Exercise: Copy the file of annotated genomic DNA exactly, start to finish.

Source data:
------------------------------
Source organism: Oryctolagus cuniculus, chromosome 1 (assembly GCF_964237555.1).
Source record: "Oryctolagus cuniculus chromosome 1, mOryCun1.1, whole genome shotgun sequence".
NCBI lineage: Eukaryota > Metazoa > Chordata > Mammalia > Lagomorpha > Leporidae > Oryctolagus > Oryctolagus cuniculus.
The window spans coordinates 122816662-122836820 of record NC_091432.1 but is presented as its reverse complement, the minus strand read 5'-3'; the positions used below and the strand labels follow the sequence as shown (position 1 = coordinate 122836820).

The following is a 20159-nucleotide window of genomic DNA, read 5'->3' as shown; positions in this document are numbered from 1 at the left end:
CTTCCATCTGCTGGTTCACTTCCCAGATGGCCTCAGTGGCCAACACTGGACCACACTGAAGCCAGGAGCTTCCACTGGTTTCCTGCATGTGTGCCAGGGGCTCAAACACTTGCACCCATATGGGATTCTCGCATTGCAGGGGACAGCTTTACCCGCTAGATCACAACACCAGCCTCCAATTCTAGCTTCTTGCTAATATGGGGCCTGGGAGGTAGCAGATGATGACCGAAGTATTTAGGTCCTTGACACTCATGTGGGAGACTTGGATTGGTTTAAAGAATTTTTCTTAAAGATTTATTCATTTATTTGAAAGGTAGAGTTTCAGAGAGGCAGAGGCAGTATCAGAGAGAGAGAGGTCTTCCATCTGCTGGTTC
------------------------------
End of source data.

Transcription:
Source organism: Oryctolagus cuniculus, chromosome 1 (assembly GCF_964237555.1).
Source record: "Oryctolagus cuniculus chromosome 1, mOryCun1.1, whole genome shotgun sequence".
NCBI lineage: Eukaryota > Metazoa > Chordata > Mammalia > Lagomorpha > Leporidae > Oryctolagus > Oryctolagus cuniculus.
The window spans coordinates 122816662-122836820 of record NC_091432.1 but is presented as its reverse complement, the minus strand read 5'-3'; the positions used below and the strand labels follow the sequence as shown (position 1 = coordinate 122836820).

The following is a 20159-nucleotide window of genomic DNA, read 5'->3' as shown; positions in this document are numbered from 1 at the left end:
CTTCCATCTGCTGGTTCACTTCCCAGATGGCCTCAGTGGCCAACACTGGACCACACTGAAGCCAGGAGCTTCCACTGGTTTCCTGCATGTGTGCCAGGGGCTCAAACACTTGCACCCATATGGGATTCTCGCATTGCAGGGGACAGCTTTACCCGCTAGATCACAACACCAGCCTCCAATTCTAGCTTCTTGCTAATATGGGGCCTGGGAGGTAGCAGATGATGACCGAAGTATTTAGGTCCTTGACACTCATGTGGGAGACTTGGATTGGTTTAAAGAATTTTTCTTAAAGATTTATTCATTTATTTGAAAGGTAGAGTTTCAGAGAGGCAGAGGCAGTATCAGAGAGAGAGAGGTCTTCCATCTGCTGGTTC